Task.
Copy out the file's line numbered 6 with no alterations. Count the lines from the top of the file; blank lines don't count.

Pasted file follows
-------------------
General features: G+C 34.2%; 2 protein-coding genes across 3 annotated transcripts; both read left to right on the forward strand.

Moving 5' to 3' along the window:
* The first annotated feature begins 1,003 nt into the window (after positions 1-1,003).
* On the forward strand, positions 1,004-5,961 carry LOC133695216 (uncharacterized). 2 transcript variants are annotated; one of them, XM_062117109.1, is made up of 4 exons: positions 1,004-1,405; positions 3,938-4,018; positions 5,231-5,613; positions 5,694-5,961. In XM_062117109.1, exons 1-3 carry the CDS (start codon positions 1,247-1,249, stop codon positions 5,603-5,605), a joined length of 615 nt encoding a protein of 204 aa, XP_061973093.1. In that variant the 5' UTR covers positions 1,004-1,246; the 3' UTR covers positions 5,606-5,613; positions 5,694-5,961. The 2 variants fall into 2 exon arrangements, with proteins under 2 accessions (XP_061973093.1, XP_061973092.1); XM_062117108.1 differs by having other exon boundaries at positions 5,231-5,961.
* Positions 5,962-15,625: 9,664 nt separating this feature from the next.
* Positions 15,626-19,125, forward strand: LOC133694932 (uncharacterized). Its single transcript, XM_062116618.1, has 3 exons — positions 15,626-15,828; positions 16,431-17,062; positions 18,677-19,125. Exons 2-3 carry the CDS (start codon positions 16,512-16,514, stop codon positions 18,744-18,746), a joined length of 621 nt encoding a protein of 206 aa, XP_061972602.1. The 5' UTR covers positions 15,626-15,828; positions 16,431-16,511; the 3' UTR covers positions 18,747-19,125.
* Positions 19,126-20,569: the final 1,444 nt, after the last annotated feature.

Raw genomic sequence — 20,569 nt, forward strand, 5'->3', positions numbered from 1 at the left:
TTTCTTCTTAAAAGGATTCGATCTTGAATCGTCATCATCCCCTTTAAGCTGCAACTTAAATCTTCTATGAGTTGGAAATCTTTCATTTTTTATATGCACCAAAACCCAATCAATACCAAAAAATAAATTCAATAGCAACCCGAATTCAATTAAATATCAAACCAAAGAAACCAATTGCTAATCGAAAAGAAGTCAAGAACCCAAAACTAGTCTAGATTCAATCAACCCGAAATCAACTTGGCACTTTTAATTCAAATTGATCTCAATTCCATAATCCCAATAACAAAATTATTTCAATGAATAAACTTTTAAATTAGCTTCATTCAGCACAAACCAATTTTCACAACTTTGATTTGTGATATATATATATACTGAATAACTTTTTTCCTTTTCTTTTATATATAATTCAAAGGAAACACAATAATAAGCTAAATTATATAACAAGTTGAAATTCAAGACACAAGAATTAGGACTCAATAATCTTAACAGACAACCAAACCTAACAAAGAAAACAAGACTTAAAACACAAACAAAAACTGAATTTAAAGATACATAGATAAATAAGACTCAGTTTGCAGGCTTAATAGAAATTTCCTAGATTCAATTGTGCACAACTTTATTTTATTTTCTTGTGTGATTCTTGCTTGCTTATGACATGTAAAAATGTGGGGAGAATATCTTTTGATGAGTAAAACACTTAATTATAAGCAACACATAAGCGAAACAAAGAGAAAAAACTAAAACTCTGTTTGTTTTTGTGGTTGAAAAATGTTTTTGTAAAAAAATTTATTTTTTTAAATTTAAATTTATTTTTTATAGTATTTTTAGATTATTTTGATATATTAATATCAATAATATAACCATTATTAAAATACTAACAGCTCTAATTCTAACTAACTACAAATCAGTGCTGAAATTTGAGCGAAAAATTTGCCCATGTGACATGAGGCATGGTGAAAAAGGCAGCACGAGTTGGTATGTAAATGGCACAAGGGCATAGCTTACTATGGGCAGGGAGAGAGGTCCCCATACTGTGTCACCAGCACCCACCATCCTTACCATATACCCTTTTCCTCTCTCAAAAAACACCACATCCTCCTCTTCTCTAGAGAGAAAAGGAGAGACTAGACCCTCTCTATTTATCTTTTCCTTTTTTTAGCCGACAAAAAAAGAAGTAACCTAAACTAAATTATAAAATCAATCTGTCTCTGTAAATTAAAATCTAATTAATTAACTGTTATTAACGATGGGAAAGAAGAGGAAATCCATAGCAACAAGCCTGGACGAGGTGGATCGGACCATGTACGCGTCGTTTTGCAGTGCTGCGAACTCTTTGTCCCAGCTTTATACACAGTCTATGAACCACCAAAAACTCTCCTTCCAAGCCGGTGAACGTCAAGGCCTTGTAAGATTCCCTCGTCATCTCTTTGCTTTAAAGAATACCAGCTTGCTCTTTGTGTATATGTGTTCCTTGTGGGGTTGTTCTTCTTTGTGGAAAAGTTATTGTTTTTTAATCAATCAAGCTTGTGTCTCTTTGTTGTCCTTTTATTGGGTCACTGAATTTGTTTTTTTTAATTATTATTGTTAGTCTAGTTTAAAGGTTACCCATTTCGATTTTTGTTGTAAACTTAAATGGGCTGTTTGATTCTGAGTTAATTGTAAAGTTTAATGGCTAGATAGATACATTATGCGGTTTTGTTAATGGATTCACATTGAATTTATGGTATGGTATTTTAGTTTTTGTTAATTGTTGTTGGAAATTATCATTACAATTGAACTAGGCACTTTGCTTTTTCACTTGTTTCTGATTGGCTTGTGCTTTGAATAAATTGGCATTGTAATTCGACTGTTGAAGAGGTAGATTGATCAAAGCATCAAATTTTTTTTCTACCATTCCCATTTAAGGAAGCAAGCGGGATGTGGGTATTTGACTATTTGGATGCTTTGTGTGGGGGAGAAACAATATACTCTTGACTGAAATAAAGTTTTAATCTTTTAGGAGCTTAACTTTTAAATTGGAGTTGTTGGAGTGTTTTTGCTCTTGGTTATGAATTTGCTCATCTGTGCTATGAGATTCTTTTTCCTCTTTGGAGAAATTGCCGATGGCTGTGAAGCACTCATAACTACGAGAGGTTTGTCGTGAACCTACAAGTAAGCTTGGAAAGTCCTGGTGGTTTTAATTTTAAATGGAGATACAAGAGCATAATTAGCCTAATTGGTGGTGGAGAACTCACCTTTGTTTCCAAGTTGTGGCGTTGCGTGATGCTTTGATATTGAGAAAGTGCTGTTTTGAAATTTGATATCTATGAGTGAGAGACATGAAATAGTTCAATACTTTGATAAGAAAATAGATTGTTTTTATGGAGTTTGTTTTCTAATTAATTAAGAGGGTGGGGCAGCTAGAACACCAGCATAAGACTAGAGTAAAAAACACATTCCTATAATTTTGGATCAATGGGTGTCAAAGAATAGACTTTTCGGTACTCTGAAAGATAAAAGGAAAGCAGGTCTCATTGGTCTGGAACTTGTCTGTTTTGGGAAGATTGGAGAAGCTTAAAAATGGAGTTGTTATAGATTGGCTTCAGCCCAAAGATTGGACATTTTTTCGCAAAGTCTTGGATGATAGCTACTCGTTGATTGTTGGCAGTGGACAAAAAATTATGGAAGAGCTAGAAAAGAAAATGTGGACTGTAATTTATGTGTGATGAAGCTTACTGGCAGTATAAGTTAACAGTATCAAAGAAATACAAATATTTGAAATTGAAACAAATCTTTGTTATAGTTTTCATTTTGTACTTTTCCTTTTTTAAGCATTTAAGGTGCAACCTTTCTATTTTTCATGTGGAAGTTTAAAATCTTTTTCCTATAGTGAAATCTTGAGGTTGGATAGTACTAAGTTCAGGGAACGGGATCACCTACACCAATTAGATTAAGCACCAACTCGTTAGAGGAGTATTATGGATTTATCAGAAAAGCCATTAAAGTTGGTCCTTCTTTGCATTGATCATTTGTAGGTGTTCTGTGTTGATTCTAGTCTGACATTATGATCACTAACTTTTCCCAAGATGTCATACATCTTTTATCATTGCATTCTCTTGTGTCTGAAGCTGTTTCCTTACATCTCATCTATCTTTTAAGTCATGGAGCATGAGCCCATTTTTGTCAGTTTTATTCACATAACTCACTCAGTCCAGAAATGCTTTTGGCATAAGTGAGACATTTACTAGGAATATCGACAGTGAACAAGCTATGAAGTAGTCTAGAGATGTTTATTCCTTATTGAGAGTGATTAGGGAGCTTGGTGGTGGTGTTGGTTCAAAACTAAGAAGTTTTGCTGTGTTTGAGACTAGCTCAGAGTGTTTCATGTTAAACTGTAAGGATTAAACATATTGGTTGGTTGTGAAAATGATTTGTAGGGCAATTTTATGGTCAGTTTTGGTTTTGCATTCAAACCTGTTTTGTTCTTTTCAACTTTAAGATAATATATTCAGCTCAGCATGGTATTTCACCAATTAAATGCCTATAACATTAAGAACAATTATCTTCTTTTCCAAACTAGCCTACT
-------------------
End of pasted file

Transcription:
* Positions 15,626-19,125, forward strand: LOC133694932 (uncharacterized). Its single transcript, XM_062116618.1, has 3 exons — positions 15,626-15,828; positions 16,431-17,062; positions 18,677-19,125. Exons 2-3 carry the CDS (start codon positions 16,512-16,514, stop codon positions 18,744-18,746), a joined length of 621 nt encoding a protein of 206 aa, XP_061972602.1. The 5' UTR covers positions 15,626-15,828; positions 16,431-16,511; the 3' UTR covers positions 18,747-19,125.